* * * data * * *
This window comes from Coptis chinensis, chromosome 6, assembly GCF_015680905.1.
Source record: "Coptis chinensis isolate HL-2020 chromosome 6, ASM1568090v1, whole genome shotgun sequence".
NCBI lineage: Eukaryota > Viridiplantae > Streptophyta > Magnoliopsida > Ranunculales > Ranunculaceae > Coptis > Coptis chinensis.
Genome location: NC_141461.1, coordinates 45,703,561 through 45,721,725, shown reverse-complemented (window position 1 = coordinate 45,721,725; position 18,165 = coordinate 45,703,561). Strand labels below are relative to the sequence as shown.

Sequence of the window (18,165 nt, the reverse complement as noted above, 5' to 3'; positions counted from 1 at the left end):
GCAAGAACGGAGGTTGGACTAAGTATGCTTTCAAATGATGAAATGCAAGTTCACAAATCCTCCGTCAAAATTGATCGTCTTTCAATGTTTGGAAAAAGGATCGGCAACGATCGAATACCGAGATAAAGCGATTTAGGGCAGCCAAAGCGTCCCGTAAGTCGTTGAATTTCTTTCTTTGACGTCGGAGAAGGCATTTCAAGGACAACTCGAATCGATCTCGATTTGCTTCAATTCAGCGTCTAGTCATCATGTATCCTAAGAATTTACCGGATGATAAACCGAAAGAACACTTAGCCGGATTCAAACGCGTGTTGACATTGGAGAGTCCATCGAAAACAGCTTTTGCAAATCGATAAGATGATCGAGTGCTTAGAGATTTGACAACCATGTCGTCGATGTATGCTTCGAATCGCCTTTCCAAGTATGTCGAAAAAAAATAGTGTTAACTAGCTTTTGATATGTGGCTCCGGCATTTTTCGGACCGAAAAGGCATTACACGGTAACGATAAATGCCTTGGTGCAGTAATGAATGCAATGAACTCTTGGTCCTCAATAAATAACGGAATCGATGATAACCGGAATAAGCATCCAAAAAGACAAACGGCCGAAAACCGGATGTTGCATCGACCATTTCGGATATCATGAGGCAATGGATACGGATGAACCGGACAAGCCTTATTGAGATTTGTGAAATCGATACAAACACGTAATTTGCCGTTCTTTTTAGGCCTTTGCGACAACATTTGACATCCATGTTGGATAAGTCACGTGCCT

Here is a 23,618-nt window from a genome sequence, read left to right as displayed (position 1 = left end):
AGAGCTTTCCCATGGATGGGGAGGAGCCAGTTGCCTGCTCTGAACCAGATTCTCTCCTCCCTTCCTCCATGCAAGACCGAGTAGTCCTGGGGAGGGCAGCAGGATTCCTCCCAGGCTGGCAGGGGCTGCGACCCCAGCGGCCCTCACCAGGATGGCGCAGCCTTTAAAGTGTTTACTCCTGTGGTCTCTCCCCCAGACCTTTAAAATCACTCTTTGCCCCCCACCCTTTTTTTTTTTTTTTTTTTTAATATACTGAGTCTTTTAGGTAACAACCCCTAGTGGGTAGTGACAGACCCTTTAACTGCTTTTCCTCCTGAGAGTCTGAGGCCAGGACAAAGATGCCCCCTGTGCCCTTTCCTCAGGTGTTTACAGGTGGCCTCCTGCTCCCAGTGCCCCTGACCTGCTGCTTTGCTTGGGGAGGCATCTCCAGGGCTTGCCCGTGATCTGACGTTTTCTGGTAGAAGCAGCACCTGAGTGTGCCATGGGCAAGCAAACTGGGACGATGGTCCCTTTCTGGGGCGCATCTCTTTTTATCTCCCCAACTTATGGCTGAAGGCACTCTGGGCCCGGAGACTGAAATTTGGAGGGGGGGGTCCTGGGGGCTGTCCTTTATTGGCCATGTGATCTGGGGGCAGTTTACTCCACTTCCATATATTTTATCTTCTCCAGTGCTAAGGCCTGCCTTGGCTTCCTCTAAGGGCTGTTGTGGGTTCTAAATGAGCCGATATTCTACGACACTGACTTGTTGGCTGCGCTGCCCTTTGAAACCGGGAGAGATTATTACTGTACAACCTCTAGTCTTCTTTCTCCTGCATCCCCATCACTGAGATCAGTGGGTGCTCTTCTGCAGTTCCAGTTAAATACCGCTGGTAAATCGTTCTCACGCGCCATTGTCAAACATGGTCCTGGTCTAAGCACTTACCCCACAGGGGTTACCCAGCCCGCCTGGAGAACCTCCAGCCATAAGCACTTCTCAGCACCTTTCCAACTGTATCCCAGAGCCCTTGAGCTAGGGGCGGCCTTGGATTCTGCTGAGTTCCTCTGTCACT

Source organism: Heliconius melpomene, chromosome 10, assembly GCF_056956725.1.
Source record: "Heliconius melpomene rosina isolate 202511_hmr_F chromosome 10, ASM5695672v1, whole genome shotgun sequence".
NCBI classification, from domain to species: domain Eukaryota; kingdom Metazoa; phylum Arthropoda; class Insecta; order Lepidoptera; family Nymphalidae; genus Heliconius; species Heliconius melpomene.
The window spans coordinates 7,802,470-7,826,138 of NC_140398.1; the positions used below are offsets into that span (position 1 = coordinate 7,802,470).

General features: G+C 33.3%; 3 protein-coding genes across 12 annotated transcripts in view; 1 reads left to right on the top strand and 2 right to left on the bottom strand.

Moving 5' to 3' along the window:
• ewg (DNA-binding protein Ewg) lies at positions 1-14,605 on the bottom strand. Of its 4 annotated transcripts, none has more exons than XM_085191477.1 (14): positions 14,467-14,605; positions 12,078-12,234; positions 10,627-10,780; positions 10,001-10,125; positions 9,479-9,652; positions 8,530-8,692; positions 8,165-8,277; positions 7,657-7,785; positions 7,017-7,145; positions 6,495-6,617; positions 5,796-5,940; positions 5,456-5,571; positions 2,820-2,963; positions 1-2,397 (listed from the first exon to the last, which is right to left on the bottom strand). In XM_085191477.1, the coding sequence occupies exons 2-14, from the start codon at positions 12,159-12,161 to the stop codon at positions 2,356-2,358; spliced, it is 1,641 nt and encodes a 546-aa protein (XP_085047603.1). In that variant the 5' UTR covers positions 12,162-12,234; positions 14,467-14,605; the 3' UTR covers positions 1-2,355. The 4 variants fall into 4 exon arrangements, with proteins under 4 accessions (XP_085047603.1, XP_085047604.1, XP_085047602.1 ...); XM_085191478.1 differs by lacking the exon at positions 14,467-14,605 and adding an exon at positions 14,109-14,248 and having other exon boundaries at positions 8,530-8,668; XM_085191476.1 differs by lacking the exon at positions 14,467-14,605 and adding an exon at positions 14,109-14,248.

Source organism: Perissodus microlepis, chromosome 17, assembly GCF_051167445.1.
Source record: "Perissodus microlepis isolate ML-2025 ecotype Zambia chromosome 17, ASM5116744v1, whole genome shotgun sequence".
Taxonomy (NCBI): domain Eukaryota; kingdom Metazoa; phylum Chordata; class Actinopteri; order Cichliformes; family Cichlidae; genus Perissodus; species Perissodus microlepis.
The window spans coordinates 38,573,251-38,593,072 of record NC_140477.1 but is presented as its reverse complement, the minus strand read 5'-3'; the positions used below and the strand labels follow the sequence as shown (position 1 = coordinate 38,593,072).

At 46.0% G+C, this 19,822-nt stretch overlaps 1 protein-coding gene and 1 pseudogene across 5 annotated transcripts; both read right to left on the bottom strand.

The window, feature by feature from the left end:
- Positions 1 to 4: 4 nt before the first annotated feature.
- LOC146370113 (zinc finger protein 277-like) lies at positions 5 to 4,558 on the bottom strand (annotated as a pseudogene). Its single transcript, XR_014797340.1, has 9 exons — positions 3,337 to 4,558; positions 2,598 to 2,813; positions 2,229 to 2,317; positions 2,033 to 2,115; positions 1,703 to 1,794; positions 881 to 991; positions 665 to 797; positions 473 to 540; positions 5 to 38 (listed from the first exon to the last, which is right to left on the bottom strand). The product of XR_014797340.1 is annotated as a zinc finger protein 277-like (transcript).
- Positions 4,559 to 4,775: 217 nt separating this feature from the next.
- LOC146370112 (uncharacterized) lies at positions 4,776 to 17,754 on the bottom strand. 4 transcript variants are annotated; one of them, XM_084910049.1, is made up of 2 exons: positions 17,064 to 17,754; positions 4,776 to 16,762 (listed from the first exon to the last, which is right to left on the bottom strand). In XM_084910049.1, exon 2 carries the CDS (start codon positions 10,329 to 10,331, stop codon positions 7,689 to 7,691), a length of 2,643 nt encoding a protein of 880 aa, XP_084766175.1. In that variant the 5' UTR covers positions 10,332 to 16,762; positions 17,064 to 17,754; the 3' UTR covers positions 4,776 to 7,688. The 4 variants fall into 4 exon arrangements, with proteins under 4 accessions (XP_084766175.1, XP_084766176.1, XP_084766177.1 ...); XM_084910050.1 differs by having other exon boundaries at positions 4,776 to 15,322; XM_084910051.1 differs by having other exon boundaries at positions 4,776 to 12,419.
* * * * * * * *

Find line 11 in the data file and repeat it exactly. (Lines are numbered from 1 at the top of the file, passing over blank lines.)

NCBI classification, from domain to species: domain Eukaryota; kingdom Metazoa; phylum Arthropoda; class Insecta; order Lepidoptera; family Nymphalidae; genus Heliconius; species Heliconius melpomene.